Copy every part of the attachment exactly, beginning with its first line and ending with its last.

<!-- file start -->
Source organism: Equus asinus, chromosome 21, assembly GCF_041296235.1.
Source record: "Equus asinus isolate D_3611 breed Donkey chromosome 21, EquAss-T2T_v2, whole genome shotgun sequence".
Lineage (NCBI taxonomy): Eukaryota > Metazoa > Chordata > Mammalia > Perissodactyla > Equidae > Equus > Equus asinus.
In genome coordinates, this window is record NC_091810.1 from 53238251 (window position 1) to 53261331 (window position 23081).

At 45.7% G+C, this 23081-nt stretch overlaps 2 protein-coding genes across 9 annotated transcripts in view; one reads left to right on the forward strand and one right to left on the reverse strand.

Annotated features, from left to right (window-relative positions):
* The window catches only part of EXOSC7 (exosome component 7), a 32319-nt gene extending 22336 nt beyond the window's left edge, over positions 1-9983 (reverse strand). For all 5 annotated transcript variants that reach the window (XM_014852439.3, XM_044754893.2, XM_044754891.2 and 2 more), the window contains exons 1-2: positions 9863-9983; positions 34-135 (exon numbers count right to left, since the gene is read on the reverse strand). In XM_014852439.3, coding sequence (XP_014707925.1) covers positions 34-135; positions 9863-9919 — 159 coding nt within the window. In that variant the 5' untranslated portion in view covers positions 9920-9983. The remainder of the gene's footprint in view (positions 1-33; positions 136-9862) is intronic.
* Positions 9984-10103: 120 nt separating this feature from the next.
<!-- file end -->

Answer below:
Source organism: Equus asinus, chromosome 21, assembly GCF_041296235.1.
Source record: "Equus asinus isolate D_3611 breed Donkey chromosome 21, EquAss-T2T_v2, whole genome shotgun sequence".
Lineage (NCBI taxonomy): Eukaryota > Metazoa > Chordata > Mammalia > Perissodactyla > Equidae > Equus > Equus asinus.
In genome coordinates, this window is record NC_091810.1 from 53238251 (window position 1) to 53261331 (window position 23081).

At 45.7% G+C, this 23081-nt stretch overlaps 2 protein-coding genes across 9 annotated transcripts in view; one reads left to right on the forward strand and one right to left on the reverse strand.

Annotated features, from left to right (window-relative positions):
* The window catches only part of EXOSC7 (exosome component 7), a 32319-nt gene extending 22336 nt beyond the window's left edge, over positions 1-9983 (reverse strand). For all 5 annotated transcript variants that reach the window (XM_014852439.3, XM_044754893.2, XM_044754891.2 and 2 more), the window contains exons 1-2: positions 9863-9983; positions 34-135 (exon numbers count right to left, since the gene is read on the reverse strand). In XM_014852439.3, coding sequence (XP_014707925.1) covers positions 34-135; positions 9863-9919 — 159 coding nt within the window. In that variant the 5' untranslated portion in view covers positions 9920-9983. The remainder of the gene's footprint in view (positions 1-33; positions 136-9862) is intronic.
* Positions 9984-10103: 120 nt separating this feature from the next.